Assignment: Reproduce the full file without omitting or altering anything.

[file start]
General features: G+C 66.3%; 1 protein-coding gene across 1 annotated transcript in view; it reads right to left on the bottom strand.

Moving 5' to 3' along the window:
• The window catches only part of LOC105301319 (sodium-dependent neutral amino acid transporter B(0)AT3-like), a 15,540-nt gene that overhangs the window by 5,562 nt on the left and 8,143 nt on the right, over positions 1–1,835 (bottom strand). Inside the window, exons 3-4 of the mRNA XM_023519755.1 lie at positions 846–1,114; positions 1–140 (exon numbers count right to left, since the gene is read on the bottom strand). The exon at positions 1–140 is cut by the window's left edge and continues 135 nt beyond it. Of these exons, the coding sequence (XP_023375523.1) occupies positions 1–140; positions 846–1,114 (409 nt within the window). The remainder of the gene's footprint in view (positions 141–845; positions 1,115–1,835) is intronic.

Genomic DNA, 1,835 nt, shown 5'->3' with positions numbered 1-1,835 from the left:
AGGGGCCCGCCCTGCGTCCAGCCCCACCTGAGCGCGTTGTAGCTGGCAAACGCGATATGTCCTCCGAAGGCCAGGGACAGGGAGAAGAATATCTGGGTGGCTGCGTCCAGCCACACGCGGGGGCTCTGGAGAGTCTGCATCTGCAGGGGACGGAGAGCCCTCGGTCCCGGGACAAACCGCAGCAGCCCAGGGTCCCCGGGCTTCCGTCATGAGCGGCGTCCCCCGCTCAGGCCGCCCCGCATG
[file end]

General features: G+C 66.3%; 1 protein-coding gene across 1 annotated transcript in view; it reads right to left on the bottom strand.

Moving 5' to 3' along the window:
• The window catches only part of LOC105301319 (sodium-dependent neutral amino acid transporter B(0)AT3-like), a 15,540-nt gene that overhangs the window by 5,562 nt on the left and 8,143 nt on the right, over positions 1–1,835 (bottom strand). Inside the window, exons 3-4 of the mRNA XM_023519755.1 lie at positions 846–1,114; positions 1–140 (exon numbers count right to left, since the gene is read on the bottom strand). The exon at positions 1–140 is cut by the window's left edge and continues 135 nt beyond it. Of these exons, the coding sequence (XP_023375523.1) occupies positions 1–140; positions 846–1,114 (409 nt within the window). The remainder of the gene's footprint in view (positions 141–845; positions 1,115–1,835) is intronic.

Genomic DNA, 1,835 nt, shown 5'->3' with positions numbered 1-1,835 from the left:
AGGGGCCCGCCCTGCGTCCAGCCCCACCTGAGCGCGTTGTAGCTGGCAAACGCGATATGTCCTCCGAAGGCCAGGGACAGGGAGAAGAATATCTGGGTGGCTGCGTCCAGCCACACGCGGGGGCTCTGGAGAGTCTGCATCTGCAGGGGACGGAGAGCCCTCGGTCCCGGGACAAACCGCAGCAGCCCAGGGTCCCCGGGCTTCCGTCATGAGCGGCGTCCCCCGCTCAGGCCGCCCCGCATG